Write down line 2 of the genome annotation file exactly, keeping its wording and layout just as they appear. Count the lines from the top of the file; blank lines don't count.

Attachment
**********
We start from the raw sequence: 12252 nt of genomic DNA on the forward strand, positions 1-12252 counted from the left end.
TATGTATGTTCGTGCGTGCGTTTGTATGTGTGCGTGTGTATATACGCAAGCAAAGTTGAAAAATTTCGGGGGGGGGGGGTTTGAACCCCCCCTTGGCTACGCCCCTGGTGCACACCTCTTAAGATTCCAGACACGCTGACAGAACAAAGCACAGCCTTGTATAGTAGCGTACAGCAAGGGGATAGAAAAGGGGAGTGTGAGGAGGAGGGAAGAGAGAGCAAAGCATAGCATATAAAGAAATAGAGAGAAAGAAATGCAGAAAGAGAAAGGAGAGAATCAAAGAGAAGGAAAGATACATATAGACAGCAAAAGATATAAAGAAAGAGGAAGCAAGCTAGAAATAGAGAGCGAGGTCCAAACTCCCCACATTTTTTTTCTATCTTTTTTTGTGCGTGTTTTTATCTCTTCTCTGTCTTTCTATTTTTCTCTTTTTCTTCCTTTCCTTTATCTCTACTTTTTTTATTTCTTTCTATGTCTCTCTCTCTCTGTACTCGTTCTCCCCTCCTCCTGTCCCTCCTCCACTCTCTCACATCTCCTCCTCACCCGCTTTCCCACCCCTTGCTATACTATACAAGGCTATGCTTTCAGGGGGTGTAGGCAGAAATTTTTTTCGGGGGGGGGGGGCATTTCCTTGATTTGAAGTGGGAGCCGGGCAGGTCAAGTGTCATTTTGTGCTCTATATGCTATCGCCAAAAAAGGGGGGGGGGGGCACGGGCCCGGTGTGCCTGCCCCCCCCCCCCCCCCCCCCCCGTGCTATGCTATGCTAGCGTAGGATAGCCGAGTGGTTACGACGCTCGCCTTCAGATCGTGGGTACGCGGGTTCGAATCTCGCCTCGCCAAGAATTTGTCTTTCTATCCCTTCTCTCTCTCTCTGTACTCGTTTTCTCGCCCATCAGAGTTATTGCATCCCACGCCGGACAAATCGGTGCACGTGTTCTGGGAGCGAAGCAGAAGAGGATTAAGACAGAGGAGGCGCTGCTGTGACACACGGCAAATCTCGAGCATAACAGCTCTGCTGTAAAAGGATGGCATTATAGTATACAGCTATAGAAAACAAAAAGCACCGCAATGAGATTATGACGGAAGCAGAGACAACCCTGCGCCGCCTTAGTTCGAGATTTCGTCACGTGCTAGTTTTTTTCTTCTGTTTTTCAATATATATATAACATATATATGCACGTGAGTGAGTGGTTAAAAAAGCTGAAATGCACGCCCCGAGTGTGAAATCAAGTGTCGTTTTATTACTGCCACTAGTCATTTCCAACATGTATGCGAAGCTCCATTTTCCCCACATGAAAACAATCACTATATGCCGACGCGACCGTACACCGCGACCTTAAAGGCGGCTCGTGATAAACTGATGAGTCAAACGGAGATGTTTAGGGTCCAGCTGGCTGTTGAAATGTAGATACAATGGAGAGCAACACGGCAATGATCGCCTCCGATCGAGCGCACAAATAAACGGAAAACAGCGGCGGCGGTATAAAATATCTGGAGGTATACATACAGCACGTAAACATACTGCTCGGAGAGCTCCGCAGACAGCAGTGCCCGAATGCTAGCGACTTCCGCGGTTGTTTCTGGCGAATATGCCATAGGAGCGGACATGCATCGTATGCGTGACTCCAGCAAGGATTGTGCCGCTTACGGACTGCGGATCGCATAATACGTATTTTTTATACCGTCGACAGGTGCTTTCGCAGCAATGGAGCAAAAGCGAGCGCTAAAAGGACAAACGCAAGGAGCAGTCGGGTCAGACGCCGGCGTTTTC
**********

TATGTATGTTCGTGCGTGCGTTTGTATGTGTGCGTGTGTATATACGCAAGCAAAGTTGAAAAATTTCGGGGGGGGGGGGTTTGAACCCCCCCTTGGCTACGCCCCTGGTGCACACCTCTTAAGATTCCAGACACGCTGACAGAACAAAGCACAGCCTTGTATAGTAGCGTACAGCAAGGGGATAGAAAAGGGGAGTGTGAGGAGGAGGGAAGAGAGAGCAAAGCATAGCATATAAAGAAATAGAGAGAAAGAAATGCAGAAAGAGAAAGGAGAGAATCAAAGAGAAGGAAAGATACATATAGACAGCAAAAGATATAAAGAAAGAGGAAGCAAGCTAGAAATAGAGAGCGAGGTCCAAACTCCCCACATTTTTTTTCTATCTTTTTTTGTGCGTGTTTTTATCTCTTCTCTGTCTTTCTATTTTTCTCTTTTTCTTCCTTTCCTTTATCTCTACTTTTTTTATTTCTTTCTATGTCTCTCTCTCTCTGTACTCGTTCTCCCCTCCTCCTGTCCCTCCTCCACTCTCTCACATCTCCTCCTCACCCGCTTTCCCACCCCTTGCTATACTATACAAGGCTATGCTTTCAGGGGGTGTAGGCAGAAATTTTTTTCGGGGGGGGGGGGCATTTCCTTGATTTGAAGTGGGAGCCGGGCAGGTCAAGTGTCATTTTGTGCTCTATATGCTATCGCCAAAAAAGGGGGGGGGGGGCACGGGCCCGGTGTGCCTGCCCCCCCCCCCCCCCCCCCCCCGTGCTATGCTATGCTAGCGTAGGATAGCCGAGTGGTTACGACGCTCGCCTTCAGATCGTGGGTACGCGGGTTCGAATCTCGCCTCGCCAAGAATTTGTCTTTCTATCCCTTCTCTCTCTCTCTGTACTCGTTTTCTCGCCCATCAGAGTTATTGCATCCCACGCCGGACAAATCGGTGCACGTGTTCTGGGAGCGAAGCAGAAGAGGATTAAGACAGAGGAGGCGCTGCTGTGACACACGGCAAATCTCGAGCATAACAGCTCTGCTGTAAAAGGATGGCATTATAGTATACAGCTATAGAAAACAAAAAGCACCGCAATGAGATTATGACGGAAGCAGAGACAACCCTGCGCCGCCTTAGTTCGAGATTTCGTCACGTGCTAGTTTTTTTCTTCTGTTTTTCAATATATATATAACATATATATGCACGTGAGTGAGTGGTTAAAAAAGCTGAAATGCACGCCCCGAGTGTGAAATCAAGTGTCGTTTTATTACTGCCACTAGTCATTTCCAACATGTATGCGAAGCTCCATTTTCCCCACATGAAAACAATCACTATATGCCGACGCGACCGTACACCGCGACCTTAAAGGCGGCTCGTGATAAACTGATGAGTCAAACGGAGATGTTTAGGGTCCAGCTGGCTGTTGAAATGTAGATACAATGGAGAGCAACACGGCAATGATCGCCTCCGATCGAGCGCACAAATAAACGGAAAACAGCGGCGGCGGTATAAAATATCTGGAGGTATACATACAGCACGTAAACATACTGCTCGGAGAGCTCCGCAGACAGCAGTGCCCGAATGCTAGCGACTTCCGCGGTTGTTTCTGGCGAATATGCCATAGGAGCGGACATGCATCGTATGCGTGACTCCAGCAAGGATTGTGCCGCTTACGGACTGCGGATCGCATAATACGTATTTTTTATACCGTCGACAGGTGCTTTCGCAGCAATGGAGCAAAAGCGAGCGCTAAAAGGACAAACGCAAGGAGCAGTCGGGTCAGACGCCGGCGTTTTC